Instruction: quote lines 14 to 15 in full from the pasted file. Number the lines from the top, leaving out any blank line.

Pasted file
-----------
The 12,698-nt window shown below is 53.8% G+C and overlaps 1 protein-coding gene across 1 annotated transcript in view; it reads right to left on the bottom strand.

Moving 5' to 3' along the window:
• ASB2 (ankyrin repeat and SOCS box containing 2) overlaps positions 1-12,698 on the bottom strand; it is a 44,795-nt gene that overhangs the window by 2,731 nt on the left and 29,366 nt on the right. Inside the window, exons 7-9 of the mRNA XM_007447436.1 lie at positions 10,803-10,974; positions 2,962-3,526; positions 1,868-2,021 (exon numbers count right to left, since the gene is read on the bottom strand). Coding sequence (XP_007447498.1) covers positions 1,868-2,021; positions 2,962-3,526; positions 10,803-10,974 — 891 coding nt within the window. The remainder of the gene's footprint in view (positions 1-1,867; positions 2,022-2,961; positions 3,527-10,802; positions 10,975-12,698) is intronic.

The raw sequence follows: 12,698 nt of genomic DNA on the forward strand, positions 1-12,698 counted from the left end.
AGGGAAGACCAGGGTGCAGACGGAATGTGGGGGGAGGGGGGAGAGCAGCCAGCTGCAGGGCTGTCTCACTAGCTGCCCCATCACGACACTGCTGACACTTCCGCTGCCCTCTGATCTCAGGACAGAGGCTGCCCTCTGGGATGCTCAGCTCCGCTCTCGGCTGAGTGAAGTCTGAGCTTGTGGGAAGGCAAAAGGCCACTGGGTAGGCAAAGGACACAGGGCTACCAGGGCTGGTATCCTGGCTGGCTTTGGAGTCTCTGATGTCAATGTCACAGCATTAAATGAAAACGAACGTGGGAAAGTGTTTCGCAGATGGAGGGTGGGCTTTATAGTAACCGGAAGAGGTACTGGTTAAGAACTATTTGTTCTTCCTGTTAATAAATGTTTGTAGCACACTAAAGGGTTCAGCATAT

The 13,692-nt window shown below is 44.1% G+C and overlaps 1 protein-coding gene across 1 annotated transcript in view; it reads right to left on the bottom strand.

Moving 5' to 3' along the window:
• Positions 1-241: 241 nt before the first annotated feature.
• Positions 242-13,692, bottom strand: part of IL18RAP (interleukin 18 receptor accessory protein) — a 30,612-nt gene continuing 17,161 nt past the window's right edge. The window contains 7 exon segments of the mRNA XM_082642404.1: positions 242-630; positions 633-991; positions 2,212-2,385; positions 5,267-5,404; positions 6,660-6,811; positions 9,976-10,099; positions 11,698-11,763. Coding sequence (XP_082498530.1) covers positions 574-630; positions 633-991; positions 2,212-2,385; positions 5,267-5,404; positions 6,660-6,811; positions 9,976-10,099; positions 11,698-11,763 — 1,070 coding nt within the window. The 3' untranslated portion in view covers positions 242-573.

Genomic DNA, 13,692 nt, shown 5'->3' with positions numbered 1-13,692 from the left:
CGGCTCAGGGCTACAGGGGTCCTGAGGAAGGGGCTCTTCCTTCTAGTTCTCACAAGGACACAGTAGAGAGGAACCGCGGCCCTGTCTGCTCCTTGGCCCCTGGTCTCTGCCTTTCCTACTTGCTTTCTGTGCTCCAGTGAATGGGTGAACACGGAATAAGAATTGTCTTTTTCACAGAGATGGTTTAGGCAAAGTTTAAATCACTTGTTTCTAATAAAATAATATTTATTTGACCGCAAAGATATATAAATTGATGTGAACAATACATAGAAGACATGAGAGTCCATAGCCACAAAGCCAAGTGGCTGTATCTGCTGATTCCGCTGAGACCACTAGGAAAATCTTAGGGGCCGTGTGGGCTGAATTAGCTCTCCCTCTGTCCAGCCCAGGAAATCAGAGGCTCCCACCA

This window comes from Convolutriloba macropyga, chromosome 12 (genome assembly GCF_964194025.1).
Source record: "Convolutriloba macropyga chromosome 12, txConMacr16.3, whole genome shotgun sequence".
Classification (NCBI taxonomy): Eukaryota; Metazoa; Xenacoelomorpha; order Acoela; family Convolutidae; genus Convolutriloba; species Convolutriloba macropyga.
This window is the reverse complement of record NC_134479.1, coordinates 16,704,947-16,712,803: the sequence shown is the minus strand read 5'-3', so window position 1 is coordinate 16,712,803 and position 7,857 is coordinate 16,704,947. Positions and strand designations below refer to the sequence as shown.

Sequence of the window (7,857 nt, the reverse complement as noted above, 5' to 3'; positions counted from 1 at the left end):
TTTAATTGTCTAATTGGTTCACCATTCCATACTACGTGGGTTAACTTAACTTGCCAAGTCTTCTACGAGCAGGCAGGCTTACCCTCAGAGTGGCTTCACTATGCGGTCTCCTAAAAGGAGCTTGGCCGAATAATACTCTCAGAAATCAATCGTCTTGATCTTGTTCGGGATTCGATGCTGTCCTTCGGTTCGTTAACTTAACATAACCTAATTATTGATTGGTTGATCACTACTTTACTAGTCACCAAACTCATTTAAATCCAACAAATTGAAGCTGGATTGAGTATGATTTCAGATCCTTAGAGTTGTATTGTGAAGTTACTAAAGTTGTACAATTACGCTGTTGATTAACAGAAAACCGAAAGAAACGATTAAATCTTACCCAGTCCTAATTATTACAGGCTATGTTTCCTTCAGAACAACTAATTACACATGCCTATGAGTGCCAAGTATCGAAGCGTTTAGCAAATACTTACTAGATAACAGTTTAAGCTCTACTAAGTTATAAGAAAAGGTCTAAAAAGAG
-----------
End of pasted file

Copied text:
Classification (NCBI taxonomy): Eukaryota; Metazoa; Xenacoelomorpha; order Acoela; family Convolutidae; genus Convolutriloba; species Convolutriloba macropyga.
This window is the reverse complement of record NC_134479.1, coordinates 16,704,947-16,712,803: the sequence shown is the minus strand read 5'-3', so window position 1 is coordinate 16,712,803 and position 7,857 is coordinate 16,704,947. Positions and strand designations below refer to the sequence as shown.